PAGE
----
Friday, June 2, 2023

New findings indicate gene-edited rice might survive in Martian soil

University of Arkansas Relations

Andy Weir’s bestselling 2011 book, “The Martian,” features botanist Mark Watney’s efforts to grow food on Mars after he becomes stranded there. While Watney’s initial efforts focus on growing potatoes, new research presented at the 54th Lunar and Planetary Science Conference by a team of interdisciplinary researchers from the University of Arkansas suggests future Martian botanists like Watney may have a better option: growing rice.

Portraits of researchers
RESEARCH TEAM — Peter James Gann, left, joined Abhilash Rmachandran, Domonic Dharwadker, Yheni Dwiningsiha and Vibha Srivastava in a research project to find rice that can grow on Mars. (U of A System photo)

As outlined in the team’s abstract, “Rice Can Grow and Survive in Martian Regolith with Challenges That Could be Overcome Through Control of Stress-Related Genes,” one of the biggest challenges to growing food on Mars is the presence of perchlorate salts, which have been detected in the planet’s soil and are generally considered to be toxic for plants.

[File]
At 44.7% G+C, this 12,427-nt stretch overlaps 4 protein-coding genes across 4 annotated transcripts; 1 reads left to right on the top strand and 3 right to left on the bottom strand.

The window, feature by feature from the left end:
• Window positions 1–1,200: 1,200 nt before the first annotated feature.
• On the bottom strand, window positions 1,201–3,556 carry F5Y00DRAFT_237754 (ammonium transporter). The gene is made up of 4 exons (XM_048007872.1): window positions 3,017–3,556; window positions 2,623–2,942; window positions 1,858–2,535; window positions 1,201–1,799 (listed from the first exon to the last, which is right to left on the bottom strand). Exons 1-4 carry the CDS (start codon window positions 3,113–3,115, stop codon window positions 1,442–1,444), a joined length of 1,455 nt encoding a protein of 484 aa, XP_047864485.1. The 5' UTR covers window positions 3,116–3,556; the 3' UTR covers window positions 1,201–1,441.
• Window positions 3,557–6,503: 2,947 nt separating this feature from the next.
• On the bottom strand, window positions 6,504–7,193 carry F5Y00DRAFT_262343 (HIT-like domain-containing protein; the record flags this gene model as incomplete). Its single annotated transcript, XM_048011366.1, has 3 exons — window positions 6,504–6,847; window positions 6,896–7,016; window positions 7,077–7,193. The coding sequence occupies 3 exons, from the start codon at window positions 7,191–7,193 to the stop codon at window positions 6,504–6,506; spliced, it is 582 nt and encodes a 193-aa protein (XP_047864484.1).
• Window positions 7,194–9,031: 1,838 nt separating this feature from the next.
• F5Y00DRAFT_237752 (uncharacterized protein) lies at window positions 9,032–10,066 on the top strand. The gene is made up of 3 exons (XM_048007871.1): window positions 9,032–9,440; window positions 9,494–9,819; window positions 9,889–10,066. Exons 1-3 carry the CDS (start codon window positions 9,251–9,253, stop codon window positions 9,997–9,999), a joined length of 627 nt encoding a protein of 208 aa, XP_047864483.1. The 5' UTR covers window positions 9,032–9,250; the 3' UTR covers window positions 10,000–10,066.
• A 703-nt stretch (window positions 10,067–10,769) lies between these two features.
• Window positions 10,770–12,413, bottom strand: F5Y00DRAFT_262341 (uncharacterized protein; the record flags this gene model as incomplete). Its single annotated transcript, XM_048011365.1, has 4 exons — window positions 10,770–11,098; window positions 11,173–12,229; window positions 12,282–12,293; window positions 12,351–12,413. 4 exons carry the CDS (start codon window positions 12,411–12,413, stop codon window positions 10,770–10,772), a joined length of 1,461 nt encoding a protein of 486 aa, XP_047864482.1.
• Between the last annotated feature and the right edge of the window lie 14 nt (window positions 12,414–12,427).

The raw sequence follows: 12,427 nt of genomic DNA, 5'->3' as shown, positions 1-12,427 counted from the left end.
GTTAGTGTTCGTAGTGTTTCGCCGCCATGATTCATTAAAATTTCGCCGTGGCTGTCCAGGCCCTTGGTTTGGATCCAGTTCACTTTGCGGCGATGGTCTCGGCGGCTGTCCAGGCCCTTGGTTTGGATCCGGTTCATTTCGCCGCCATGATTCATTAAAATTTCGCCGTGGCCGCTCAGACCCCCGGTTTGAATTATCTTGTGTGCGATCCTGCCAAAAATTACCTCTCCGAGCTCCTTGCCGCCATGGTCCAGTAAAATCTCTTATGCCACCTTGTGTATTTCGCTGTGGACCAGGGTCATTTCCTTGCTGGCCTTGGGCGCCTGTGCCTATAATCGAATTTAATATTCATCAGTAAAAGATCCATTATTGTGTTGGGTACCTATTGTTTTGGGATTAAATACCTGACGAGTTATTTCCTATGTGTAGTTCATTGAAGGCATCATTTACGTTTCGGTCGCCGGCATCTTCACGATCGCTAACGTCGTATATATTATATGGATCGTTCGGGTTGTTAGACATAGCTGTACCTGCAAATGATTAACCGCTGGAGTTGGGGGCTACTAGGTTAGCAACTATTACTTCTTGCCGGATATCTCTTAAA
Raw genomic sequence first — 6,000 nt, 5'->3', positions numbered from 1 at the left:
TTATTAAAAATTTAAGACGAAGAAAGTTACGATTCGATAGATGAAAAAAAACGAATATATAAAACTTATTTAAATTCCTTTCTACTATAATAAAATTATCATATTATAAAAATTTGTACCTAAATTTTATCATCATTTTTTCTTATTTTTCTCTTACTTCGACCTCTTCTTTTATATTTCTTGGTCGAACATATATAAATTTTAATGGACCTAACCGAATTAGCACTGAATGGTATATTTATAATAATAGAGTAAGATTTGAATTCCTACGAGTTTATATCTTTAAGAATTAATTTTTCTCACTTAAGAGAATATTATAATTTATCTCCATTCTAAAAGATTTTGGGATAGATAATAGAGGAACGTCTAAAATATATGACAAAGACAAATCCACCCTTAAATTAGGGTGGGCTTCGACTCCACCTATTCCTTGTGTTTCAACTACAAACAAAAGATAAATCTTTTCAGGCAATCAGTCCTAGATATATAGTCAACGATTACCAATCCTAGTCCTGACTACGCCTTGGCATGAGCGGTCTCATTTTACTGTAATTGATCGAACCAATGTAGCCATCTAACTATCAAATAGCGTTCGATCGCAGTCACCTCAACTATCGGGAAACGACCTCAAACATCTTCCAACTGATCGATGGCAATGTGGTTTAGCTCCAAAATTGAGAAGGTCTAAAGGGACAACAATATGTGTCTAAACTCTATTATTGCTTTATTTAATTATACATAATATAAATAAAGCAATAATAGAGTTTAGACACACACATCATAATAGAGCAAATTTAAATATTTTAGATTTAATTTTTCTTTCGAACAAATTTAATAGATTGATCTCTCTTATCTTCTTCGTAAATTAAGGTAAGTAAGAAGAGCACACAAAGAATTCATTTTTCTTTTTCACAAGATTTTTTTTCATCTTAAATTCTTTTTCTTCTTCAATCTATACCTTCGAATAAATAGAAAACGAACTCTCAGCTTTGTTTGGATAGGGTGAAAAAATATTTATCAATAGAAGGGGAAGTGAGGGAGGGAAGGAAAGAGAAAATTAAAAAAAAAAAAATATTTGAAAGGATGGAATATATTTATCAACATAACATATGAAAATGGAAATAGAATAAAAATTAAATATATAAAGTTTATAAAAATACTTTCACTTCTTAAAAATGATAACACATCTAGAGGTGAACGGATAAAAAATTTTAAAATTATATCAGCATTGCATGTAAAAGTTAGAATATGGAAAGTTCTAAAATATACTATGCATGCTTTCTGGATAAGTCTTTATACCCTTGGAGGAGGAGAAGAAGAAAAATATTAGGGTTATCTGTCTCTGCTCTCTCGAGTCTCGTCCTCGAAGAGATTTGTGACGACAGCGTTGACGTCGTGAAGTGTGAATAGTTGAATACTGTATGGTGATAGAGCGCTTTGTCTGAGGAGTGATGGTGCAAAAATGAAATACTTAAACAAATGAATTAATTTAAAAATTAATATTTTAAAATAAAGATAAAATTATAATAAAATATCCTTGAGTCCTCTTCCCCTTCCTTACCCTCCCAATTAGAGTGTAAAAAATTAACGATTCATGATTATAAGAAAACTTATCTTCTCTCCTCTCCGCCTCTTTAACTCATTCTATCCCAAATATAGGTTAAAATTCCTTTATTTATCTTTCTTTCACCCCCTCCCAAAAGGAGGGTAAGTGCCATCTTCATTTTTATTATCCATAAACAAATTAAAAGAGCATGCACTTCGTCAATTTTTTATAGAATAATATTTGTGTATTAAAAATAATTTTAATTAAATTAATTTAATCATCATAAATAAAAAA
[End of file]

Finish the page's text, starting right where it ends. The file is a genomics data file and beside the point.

Vibha Srivastava, professor of plant biotechnology with the Arkansas Agricultural Experiment Station within the crop, soil and environmental sciences department, served as mentor for the team of University of Arkansas researchers, which includes Peter James Gann, a doctoral student in cell and molecular biology; Abhilash Ramachandran, a post-doctoral fellow at the Arkansas Center for Space and Planetary Sciences; Yheni Dwiningsih, a post-doctoral associate in plant sciences; and Dominic Dharwadker, an undergraduate student in the Honors College.

The experiment station is the research arm of the University of Arkansas System Division of Agriculture.

The team of researchers were able to simulate Martian soil using basaltic-rich soil mined from the Mojave Desert, called the Mojave Mars Simulant, or MMS, which was developed by scientists from NASA and the Jet Propulsion Laboratory.